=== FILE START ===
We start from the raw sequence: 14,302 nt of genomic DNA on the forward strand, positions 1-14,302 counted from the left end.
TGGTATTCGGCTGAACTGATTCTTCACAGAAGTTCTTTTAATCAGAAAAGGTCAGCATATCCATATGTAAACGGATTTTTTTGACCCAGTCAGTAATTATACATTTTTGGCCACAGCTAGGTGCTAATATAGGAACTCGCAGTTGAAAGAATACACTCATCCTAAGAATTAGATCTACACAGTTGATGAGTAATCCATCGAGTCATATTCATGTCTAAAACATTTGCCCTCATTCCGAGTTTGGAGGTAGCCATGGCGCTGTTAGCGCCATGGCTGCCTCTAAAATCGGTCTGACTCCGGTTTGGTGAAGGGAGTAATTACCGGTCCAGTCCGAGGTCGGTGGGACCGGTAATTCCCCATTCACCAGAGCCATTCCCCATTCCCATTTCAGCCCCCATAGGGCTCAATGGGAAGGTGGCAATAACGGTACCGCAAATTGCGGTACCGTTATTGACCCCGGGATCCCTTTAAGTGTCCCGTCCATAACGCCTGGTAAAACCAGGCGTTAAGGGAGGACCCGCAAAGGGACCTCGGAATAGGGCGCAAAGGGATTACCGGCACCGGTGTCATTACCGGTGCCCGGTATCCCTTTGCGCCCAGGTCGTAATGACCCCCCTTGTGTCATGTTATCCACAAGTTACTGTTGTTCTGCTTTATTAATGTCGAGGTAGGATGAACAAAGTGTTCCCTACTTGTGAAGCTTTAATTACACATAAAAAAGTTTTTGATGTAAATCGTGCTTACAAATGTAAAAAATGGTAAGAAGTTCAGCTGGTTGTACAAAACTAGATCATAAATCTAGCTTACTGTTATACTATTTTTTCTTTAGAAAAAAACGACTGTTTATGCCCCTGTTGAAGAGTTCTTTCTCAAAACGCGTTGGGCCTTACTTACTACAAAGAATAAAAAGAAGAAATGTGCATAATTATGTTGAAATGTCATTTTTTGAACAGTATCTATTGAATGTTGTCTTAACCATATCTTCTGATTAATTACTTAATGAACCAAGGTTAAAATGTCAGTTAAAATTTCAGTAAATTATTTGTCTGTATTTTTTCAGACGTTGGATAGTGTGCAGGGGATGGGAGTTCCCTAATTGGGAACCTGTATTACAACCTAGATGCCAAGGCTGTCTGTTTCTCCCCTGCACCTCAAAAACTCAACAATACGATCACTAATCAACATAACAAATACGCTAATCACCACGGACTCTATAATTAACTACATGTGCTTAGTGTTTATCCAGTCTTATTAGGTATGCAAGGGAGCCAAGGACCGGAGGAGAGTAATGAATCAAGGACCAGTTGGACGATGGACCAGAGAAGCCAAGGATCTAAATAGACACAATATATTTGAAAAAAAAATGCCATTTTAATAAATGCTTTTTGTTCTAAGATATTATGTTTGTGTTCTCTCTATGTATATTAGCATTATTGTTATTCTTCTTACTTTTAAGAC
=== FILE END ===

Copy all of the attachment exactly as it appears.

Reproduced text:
We start from the raw sequence: 14,302 nt of genomic DNA on the forward strand, positions 1-14,302 counted from the left end.
TGGTATTCGGCTGAACTGATTCTTCACAGAAGTTCTTTTAATCAGAAAAGGTCAGCATATCCATATGTAAACGGATTTTTTTGACCCAGTCAGTAATTATACATTTTTGGCCACAGCTAGGTGCTAATATAGGAACTCGCAGTTGAAAGAATACACTCATCCTAAGAATTAGATCTACACAGTTGATGAGTAATCCATCGAGTCATATTCATGTCTAAAACATTTGCCCTCATTCCGAGTTTGGAGGTAGCCATGGCGCTGTTAGCGCCATGGCTGCCTCTAAAATCGGTCTGACTCCGGTTTGGTGAAGGGAGTAATTACCGGTCCAGTCCGAGGTCGGTGGGACCGGTAATTCCCCATTCACCAGAGCCATTCCCCATTCCCATTTCAGCCCCCATAGGGCTCAATGGGAAGGTGGCAATAACGGTACCGCAAATTGCGGTACCGTTATTGACCCCGGGATCCCTTTAAGTGTCCCGTCCATAACGCCTGGTAAAACCAGGCGTTAAGGGAGGACCCGCAAAGGGACCTCGGAATAGGGCGCAAAGGGATTACCGGCACCGGTGTCATTACCGGTGCCCGGTATCCCTTTGCGCCCAGGTCGTAATGACCCCCCTTGTGTCATGTTATCCACAAGTTACTGTTGTTCTGCTTTATTAATGTCGAGGTAGGATGAACAAAGTGTTCCCTACTTGTGAAGCTTTAATTACACATAAAAAAGTTTTTGATGTAAATCGTGCTTACAAATGTAAAAAATGGTAAGAAGTTCAGCTGGTTGTACAAAACTAGATCATAAATCTAGCTTACTGTTATACTATTTTTTCTTTAGAAAAAAACGACTGTTTATGCCCCTGTTGAAGAGTTCTTTCTCAAAACGCGTTGGGCCTTACTTACTACAAAGAATAAAAAGAAGAAATGTGCATAATTATGTTGAAATGTCATTTTTTGAACAGTATCTATTGAATGTTGTCTTAACCATATCTTCTGATTAATTACTTAATGAACCAAGGTTAAAATGTCAGTTAAAATTTCAGTAAATTATTTGTCTGTATTTTTTCAGACGTTGGATAGTGTGCAGGGGATGGGAGTTCCCTAATTGGGAACCTGTATTACAACCTAGATGCCAAGGCTGTCTGTTTCTCCCCTGCACCTCAAAAACTCAACAATACGATCACTAATCAACATAACAAATACGCTAATCACCACGGACTCTATAATTAACTACATGTGCTTAGTGTTTATCCAGTCTTATTAGGTATGCAAGGGAGCCAAGGACCGGAGGAGAGTAATGAATCAAGGACCAGTTGGACGATGGACCAGAGAAGCCAAGGATCTAAATAGACACAATATATTTGAAAAAAAAATGCCATTTTAATAAATGCTTTTTGTTCTAAGATATTATGTTTGTGTTCTCTCTATGTATATTAGCATTATTGTTATTCTTCTTACTTTTAAGAC